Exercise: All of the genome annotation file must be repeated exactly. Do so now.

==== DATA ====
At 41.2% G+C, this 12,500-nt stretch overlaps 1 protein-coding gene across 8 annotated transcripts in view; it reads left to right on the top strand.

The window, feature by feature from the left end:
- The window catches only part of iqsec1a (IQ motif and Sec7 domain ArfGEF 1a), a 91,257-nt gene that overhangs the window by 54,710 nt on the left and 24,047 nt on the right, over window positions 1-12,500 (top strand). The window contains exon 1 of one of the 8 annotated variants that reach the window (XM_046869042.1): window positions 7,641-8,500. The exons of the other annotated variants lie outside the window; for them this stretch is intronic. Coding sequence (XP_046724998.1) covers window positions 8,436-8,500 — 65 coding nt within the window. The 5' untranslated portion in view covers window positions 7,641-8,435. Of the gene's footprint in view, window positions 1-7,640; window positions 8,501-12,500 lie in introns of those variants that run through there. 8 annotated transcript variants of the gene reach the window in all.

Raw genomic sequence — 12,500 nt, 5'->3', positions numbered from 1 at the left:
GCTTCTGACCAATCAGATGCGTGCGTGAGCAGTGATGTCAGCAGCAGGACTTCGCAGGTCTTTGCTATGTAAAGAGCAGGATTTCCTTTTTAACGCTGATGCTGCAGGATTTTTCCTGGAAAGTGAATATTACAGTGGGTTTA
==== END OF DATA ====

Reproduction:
At 41.2% G+C, this 12,500-nt stretch overlaps 1 protein-coding gene across 8 annotated transcripts in view; it reads left to right on the top strand.

The window, feature by feature from the left end:
- The window catches only part of iqsec1a (IQ motif and Sec7 domain ArfGEF 1a), a 91,257-nt gene that overhangs the window by 54,710 nt on the left and 24,047 nt on the right, over window positions 1-12,500 (top strand). The window contains exon 1 of one of the 8 annotated variants that reach the window (XM_046869042.1): window positions 7,641-8,500. The exons of the other annotated variants lie outside the window; for them this stretch is intronic. Coding sequence (XP_046724998.1) covers window positions 8,436-8,500 — 65 coding nt within the window. The 5' untranslated portion in view covers window positions 7,641-8,435. Of the gene's footprint in view, window positions 1-7,640; window positions 8,501-12,500 lie in introns of those variants that run through there. 8 annotated transcript variants of the gene reach the window in all.

Raw genomic sequence — 12,500 nt, 5'->3', positions numbered from 1 at the left:
GCTTCTGACCAATCAGATGCGTGCGTGAGCAGTGATGTCAGCAGCAGGACTTCGCAGGTCTTTGCTATGTAAAGAGCAGGATTTCCTTTTTAACGCTGATGCTGCAGGATTTTTCCTGGAAAGTGAATATTACAGTGGGTTTA